Matted sterling silver ring depicting the Ryoan-ji rock garden of famous japanese zen-buddhism monastery.
The temple's name is synonymous with the temple's famous 'Zen garden', the karesansui (dry landscape) rock garden, thought to have been built in the late 15th century.
The garden is a rectangle of 248 square meters. Young and Young put the size at twenty-five meters by ten meters. Placed within it are fifteen stones of different sizes, carefully composed in five groups; one group of five stones, two groups of three, and two groups of two stones. The stones are surrounded by white gravel, which is carefully raked each day by the monks. The only vegetation in the garden is some moss around the stones.
The garden is meant to be viewed from a seated position on the veranda of the hojo, the residence of the abbot of the monastery.
The stones are placed so that the entire composition cannot be seen at once from the veranda. They are also arranged so that when looking at the garden from any angle (other than from above) only fourteen of the boulders are visible at one time. It is traditionally said that only through attaining enlightenment would one be able to view the fifteenth boulder.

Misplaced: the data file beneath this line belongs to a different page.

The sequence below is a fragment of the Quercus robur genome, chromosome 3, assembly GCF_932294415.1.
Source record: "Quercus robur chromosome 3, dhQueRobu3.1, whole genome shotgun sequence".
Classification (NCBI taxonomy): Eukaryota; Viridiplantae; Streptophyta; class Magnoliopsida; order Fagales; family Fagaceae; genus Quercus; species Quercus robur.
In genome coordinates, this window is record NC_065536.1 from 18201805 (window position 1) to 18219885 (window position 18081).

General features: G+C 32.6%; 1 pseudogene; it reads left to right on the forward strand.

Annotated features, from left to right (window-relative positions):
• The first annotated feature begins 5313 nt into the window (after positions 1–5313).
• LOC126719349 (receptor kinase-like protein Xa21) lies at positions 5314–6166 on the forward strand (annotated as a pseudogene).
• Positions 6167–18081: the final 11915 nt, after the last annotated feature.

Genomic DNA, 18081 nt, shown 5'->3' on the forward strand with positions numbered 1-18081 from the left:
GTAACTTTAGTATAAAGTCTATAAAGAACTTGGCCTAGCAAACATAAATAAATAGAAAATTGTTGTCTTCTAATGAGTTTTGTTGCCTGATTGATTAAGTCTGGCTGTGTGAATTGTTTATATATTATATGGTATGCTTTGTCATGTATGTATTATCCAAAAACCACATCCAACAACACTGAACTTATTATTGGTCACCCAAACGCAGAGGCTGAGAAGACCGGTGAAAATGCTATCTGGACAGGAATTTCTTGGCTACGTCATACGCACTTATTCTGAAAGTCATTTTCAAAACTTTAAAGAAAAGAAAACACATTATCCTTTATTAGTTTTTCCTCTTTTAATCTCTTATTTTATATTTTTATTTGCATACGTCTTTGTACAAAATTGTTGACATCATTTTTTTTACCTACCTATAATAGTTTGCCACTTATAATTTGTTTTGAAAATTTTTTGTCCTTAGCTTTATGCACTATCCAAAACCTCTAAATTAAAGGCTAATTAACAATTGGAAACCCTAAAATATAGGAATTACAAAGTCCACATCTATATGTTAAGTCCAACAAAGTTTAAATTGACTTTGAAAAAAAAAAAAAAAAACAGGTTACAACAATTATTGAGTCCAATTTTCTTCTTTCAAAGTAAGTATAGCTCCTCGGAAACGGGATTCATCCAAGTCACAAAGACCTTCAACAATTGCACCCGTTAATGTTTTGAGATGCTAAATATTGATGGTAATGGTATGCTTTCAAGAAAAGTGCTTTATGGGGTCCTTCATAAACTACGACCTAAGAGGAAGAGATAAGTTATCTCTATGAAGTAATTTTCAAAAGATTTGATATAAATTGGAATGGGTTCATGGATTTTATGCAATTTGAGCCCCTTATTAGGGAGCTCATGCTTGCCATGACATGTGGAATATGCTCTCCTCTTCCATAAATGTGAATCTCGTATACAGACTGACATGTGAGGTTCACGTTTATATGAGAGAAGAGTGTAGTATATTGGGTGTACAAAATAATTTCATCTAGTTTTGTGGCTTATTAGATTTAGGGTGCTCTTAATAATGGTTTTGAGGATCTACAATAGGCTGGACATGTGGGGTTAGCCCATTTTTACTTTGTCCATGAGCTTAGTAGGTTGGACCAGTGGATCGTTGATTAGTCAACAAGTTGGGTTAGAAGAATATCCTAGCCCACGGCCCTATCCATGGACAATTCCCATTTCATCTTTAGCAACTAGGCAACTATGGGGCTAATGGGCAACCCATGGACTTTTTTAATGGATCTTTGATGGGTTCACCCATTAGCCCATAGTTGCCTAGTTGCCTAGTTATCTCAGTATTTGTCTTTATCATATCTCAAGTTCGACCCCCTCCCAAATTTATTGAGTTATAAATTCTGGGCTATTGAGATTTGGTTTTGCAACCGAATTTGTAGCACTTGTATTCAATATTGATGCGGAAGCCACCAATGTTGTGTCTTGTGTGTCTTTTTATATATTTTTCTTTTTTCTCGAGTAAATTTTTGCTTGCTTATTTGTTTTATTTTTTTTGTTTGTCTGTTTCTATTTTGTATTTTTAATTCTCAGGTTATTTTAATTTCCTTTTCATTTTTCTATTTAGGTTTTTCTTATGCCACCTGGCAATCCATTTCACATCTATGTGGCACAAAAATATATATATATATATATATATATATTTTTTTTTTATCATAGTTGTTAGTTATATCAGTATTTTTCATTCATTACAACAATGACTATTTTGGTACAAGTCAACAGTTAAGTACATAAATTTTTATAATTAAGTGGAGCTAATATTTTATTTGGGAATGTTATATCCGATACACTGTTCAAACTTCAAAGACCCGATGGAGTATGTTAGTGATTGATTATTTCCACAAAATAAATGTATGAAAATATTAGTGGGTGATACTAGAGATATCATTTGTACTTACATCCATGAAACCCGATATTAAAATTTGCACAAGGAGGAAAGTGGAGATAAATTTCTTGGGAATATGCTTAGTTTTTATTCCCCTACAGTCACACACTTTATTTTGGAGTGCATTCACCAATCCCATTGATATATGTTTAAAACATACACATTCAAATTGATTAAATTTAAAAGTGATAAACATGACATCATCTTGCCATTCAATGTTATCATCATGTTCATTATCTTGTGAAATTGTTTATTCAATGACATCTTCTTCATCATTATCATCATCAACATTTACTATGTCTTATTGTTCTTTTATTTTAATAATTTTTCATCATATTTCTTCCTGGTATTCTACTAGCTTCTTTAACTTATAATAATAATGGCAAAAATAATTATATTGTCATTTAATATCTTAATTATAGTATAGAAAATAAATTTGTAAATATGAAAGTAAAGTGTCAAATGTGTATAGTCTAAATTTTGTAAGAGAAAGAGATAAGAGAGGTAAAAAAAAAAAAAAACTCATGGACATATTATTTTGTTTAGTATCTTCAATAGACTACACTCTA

The wall behind the garden is an important element of the garden. It is made of clay, which has been stained by age with subtle brown and orange tones. In 1977, the tile roof of the wall was restored with tree bark to its original appearance.
When the garden was rebuilt in 1799, it came up higher than before and a view over the wall to the mountain scenery behind came about. At present this view is blocked by trees.
The garden had particular significance for the composer John Cage, who composed a series of works and made visual art works based on it.
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